Vendors eye cheaper switching at net edges

Foundry Networks Inc. and Extreme Networks Inc. this week separately announced edge-switching technology that promises users lower costs and improved functionality.

San Jose-based Foundry is introducing two FastIron Edge X-Series rack-mounted switches that offer 10 gigabit Ethernet uplink capabilities to core networks at a price of US$3,250 per port. That’s about half the cost of chassis-based switches, Foundry officials said.

Extreme in Santa Clara, Calif., is announcing that its Unified Access architecture and Power over Ethernet capability will be extended to its Alpine 3800 series switches, which can be used in small core networks or on network edges. Extreme has offered Unified Access since last April on its Summit 300 edge switches to provide wired and wireless access on a single device that also supports Power over Ethernet. That frees IT managers from needing to have separate infrastructures for wired and wireless LANs.

Edge switching accounts for about 40 per cent of all switch revenues, said Joel Conover, an analyst at Current Analysis Inc. in Sterling, Va. He added that there’s a constant need for innovation at the edges of networks to keep up with new technologies in desktop PCs and other end-user devices.

The Information Sciences Institute (ISI) at the University of Southern California this week plans to begin testing Foundry’s new X424 and X448 switches inside 12 wiring closets, using the devices to connect 350 PCs to a data center in Marina del Rey, Calif. ISI is running 10 gigabit Ethernet between the wiring closets and the data center, said Richard Nelson, the institute’s director of computing.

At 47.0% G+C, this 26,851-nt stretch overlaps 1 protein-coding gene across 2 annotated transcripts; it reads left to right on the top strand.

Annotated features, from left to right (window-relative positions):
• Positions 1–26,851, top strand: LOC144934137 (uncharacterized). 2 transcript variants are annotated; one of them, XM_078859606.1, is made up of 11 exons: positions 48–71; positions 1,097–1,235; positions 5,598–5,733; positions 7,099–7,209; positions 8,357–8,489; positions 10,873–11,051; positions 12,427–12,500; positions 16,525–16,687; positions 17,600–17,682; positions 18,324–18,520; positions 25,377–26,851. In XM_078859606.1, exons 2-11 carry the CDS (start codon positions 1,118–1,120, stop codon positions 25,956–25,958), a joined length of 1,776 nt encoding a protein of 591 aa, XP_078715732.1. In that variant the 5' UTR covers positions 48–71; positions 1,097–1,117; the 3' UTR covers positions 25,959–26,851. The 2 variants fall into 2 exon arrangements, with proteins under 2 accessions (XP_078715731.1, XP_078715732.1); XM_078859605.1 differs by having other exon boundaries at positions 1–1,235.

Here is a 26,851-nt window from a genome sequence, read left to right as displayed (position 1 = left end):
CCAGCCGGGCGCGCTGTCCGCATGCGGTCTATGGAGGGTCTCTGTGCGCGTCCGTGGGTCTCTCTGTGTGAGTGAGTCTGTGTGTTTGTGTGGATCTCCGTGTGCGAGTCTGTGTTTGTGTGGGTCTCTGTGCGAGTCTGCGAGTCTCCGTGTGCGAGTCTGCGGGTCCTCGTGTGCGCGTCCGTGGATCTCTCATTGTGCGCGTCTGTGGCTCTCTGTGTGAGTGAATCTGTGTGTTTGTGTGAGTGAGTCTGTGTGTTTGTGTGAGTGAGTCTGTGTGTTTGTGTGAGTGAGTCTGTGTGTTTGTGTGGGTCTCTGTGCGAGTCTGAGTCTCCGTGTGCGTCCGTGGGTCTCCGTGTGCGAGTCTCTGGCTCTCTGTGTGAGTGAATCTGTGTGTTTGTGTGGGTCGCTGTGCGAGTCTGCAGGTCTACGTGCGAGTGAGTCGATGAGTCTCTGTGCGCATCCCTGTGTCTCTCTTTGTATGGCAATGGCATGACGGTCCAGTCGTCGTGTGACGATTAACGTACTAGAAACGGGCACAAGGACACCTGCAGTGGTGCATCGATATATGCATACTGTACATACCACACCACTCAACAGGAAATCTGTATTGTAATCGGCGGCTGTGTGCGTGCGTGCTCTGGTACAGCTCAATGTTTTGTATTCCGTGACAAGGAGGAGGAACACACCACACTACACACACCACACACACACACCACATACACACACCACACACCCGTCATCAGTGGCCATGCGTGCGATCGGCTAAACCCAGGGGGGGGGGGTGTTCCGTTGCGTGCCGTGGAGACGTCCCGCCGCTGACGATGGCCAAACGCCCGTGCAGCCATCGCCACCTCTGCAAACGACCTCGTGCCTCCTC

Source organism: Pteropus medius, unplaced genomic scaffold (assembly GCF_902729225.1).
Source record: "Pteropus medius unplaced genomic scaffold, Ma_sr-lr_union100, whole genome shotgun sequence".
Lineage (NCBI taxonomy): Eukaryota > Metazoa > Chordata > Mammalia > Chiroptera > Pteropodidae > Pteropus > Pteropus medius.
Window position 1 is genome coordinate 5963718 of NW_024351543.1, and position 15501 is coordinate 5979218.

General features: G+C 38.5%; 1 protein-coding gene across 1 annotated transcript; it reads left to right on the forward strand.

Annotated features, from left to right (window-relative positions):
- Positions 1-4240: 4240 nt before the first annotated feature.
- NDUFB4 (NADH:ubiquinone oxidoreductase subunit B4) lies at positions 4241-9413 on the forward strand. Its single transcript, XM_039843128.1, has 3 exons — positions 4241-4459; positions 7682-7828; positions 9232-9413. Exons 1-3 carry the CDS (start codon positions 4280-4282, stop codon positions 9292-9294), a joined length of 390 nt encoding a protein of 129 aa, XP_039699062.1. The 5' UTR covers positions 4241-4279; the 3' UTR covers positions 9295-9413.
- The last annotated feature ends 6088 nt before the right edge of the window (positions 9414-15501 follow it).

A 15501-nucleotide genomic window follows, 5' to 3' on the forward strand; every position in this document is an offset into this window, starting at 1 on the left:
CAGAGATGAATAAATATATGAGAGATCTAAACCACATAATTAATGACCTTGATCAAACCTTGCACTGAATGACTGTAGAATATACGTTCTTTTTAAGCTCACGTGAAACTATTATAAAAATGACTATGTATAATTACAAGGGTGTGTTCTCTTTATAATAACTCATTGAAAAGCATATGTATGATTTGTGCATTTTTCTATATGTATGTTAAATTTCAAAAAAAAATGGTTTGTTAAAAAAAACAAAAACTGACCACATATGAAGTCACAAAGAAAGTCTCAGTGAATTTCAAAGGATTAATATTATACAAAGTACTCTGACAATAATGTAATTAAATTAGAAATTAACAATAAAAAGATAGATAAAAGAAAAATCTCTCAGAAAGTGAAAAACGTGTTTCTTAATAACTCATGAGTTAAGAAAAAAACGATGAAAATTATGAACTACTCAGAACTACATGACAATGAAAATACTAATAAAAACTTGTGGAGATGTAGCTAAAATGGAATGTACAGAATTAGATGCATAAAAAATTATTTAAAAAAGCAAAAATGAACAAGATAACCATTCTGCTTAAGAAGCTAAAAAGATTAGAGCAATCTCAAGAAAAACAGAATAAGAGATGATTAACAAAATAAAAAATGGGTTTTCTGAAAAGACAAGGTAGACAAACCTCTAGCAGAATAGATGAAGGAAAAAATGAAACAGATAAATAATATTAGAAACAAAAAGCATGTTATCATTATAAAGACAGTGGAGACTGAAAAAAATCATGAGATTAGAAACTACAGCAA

“We’re always looking for innovation,” Nelson said, pointing to the need to provide high bandwidth to computers that are linked for research into grid computing and the idea of interfacing computer chips with biological tissues.

The San Francisco Museum of Modern Art has connected 20 wireless access points to Extreme’s Summit 300 switches, partly to take advantage of their power over Ethernet capability, said IT director Leo Ballate. He added that the Unified Access architecture also provides security and administration features on the switches and not in the access points, which are more vulnerable to hacking. Because Unified Access will now be available on the Alpine product line, Ballate said he would consider moving to those switches as the museum grows, but not for a couple of years.

Max Flisi, an analyst at Framingham, Mass.-based IDC, said sales of 10 gigabit Ethernet ports saw a “huge uptick” in last year’s fourth quarter. Shipments totaled about 5,000 ports, four times the third-quarter level, according to Flisi.

But he added that the technology remains a “drop in the bucket in terms of the larger switch market” and questioned how many companies need 10Gbps throughput now. “I’m skeptical as to the extent this will be used, but it’s future-proofing your network,” he said.

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